Max Dowden is a rising second-year student at Harvard Law School, where he hopes to specialise in the intersection between law and finance. He participates in several business and law-oriented student organisations like the Harvard Association for Law and Business, Harvard Business Law Review, and the Harvard Law and Entrepreneurship Project. Originally from Boston, Massachusetts, he spent his time at St Andrews studying International Relations and Modern History and spending way too much time in the library and the Vic.
What was your experience studying at St Andrews: how did you find your degree and what extracurricular societies were you involved in?
I did International Relations and Modern History because I am American and that was the thing to do. I really enjoyed St Andrews and did a little bit of everything in terms of extracurricular activities. I was with the St Andrews Economist for a while, I did Modern United Nations, and I played on the Polo team even though I had never been on a horse before I went to college. I did so many random things, I think I even did a monologue at one point.
I really liked St Andrews because it really is what you make of it. I felt like I had 20 or 30 different friends and each one was having a slightly different college experience which was very valuable to me. I did not want to end up in a place where there was a unitary type of human being and everyone had to follow a specific path.
What inspired you to convert to law and why did you decide to complete a full law degree?
Law had always been one of those things that was in the back of my mind as an option. I was the classic kid who liked to argue and read a lot so people would bring it up periodically. It really kicked off during my undergraduate degree when I got more interested in the business world and how legal governance and relationships within business shape economies and countries. I liked the idea of peeking behind the curtain to see how things were running, to understand the plumbing and what made these relationships go around. That is what brought me towards law as a discipline.
In terms of a full law degree, I think that was motivated by me wanting to come back to the United States to practice. It seemed like a much easier and more direct path to get into legal recruiting and the legal world if I did a full American law degree.
Why Harvard Law School?
I chose Harvard because it is a great programme and, even compared to other great programmes, I really liked how HLS seemed to be training lawyers. As weird and funny as that sounds, I feel like some of the top law schools focus a lot on academic law and seem to be training legal philosophers whereas at HLS, everything I do and everything we learn is so intimately tied to the question of “how do you go out and make a difference in the world with this”. It is not just abstract information which I really appreciated because going out and doing something was really important to me and my peers.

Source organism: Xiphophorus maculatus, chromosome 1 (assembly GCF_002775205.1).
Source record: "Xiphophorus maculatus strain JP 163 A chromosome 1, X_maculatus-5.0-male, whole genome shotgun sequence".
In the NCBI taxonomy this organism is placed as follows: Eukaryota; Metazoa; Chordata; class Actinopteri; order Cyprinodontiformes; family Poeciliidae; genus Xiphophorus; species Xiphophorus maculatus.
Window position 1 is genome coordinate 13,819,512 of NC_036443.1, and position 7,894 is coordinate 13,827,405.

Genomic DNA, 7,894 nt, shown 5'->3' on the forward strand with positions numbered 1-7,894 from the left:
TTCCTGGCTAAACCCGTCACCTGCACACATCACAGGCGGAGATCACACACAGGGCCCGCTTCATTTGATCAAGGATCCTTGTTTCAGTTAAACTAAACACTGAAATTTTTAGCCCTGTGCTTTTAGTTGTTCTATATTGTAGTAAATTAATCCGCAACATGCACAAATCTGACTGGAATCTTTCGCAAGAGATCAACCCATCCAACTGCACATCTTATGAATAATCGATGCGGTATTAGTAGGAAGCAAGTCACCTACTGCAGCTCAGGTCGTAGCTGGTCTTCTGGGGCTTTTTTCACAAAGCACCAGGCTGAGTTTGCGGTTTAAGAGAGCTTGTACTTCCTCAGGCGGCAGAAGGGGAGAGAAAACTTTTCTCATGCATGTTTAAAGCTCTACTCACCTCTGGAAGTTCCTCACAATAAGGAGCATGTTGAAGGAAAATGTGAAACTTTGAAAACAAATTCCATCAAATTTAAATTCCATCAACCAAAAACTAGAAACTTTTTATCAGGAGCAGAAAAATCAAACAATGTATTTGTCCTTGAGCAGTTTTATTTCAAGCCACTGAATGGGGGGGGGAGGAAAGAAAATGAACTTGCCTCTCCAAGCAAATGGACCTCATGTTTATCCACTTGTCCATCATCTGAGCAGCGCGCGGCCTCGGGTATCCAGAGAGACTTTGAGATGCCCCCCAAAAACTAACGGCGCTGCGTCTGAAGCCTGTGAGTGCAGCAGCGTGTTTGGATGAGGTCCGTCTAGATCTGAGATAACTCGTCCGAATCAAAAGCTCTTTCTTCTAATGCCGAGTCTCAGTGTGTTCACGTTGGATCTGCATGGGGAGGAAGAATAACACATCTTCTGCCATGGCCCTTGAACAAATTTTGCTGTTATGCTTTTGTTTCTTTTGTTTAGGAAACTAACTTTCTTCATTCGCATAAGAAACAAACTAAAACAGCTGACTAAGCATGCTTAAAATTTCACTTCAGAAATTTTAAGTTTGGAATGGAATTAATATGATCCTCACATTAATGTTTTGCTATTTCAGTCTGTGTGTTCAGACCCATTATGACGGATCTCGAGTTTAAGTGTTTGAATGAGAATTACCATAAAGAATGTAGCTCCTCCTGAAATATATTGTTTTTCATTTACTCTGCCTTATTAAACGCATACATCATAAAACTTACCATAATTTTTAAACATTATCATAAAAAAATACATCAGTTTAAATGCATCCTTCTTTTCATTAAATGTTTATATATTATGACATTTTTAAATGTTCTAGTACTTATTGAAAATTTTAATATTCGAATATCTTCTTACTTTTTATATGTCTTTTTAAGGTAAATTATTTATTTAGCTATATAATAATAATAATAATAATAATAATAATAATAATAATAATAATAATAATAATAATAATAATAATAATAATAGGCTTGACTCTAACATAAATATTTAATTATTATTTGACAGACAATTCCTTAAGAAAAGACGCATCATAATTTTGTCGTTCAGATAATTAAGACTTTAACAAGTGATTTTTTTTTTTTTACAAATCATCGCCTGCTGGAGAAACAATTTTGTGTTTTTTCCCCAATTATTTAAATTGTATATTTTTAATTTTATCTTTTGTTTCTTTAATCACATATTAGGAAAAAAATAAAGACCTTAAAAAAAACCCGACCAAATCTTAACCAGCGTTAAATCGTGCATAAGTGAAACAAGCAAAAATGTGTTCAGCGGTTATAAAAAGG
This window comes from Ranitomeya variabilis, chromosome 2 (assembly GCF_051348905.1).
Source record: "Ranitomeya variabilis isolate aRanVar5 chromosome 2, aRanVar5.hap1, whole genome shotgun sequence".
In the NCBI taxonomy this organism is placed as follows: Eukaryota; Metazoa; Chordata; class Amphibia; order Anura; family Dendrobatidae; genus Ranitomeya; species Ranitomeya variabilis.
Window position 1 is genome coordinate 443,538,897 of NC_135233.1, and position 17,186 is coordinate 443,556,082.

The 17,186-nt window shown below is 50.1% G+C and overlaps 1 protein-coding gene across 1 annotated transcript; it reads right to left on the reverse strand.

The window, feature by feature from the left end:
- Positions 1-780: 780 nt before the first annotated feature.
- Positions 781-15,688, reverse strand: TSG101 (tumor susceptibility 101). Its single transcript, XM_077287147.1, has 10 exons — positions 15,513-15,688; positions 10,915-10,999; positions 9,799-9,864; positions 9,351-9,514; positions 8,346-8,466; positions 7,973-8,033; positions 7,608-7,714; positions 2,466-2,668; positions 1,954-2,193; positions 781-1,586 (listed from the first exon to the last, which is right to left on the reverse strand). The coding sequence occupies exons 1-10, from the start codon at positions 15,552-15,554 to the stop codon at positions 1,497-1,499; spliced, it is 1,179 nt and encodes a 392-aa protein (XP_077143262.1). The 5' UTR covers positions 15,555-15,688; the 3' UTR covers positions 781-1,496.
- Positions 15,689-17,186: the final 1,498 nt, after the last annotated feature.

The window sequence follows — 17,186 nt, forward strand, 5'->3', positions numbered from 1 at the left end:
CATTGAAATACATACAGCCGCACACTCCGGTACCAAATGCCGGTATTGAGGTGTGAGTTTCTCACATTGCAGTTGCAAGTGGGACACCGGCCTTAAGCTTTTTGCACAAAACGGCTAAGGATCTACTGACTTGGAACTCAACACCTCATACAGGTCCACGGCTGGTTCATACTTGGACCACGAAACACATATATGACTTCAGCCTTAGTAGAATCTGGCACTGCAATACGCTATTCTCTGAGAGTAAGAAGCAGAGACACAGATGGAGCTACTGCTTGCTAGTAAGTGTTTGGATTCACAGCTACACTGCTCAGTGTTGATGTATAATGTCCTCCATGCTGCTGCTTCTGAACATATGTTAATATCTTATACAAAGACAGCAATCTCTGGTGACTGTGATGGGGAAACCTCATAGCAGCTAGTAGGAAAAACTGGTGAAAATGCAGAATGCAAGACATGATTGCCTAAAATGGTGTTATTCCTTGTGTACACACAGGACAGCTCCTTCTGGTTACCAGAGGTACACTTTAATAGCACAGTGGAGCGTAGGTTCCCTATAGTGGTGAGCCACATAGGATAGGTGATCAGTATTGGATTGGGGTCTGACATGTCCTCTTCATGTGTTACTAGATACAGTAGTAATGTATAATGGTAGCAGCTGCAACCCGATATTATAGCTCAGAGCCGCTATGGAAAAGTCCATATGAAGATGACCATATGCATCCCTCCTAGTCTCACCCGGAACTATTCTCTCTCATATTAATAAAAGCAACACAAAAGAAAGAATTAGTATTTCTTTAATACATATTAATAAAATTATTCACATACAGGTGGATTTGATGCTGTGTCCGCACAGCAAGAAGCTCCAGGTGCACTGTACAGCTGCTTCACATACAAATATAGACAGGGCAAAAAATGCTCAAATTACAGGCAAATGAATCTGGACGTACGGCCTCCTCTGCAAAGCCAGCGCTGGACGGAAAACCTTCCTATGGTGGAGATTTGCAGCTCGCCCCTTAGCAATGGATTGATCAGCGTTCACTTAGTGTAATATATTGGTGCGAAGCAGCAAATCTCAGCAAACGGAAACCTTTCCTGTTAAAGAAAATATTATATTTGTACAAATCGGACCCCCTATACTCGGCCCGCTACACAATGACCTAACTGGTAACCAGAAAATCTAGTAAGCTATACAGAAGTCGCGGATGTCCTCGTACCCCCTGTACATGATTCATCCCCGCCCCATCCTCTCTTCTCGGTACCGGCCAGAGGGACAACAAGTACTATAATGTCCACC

How are you finding Harvard Law School? Has your previous degree come in handy when studying law?
It is interesting how helpful it has been in a lot of ways. I think that this does not get talked about very much but the British undergraduate experience actually lends itself well to American law schools because the pace of academia is very similar. You have classes that are quite self-selected in terms of what you specialise in and most of the semester is based around this one big exam or project that you pour yourself into. I found that I did not have to do as much adjustment as some of my American friends in terms of how to psychologically handle the semester.
In terms of subject matter, the law is somewhat similar to a lot of degrees where it really is what you make of it and what you are interested in. In first year, you take really black letter modules like civil procedure or corporations. By the time you get to your third year, all the classes sound so niche, like "advanced Japanese corporate transactions for the digital era" or something like that.
I particularly found it very rewarding to be able to talk about international economic governance, cross border mergers and acquisitions, and things like that. On the other hand, I have a friend who studied biochemistry for her undergraduate degree and she is getting in the weeds about patent law and scientific research. Really wherever you come from, you can make it relevant if you want to.
What is Harvard’s extracurricular scene like? What societies have you gotten involved in?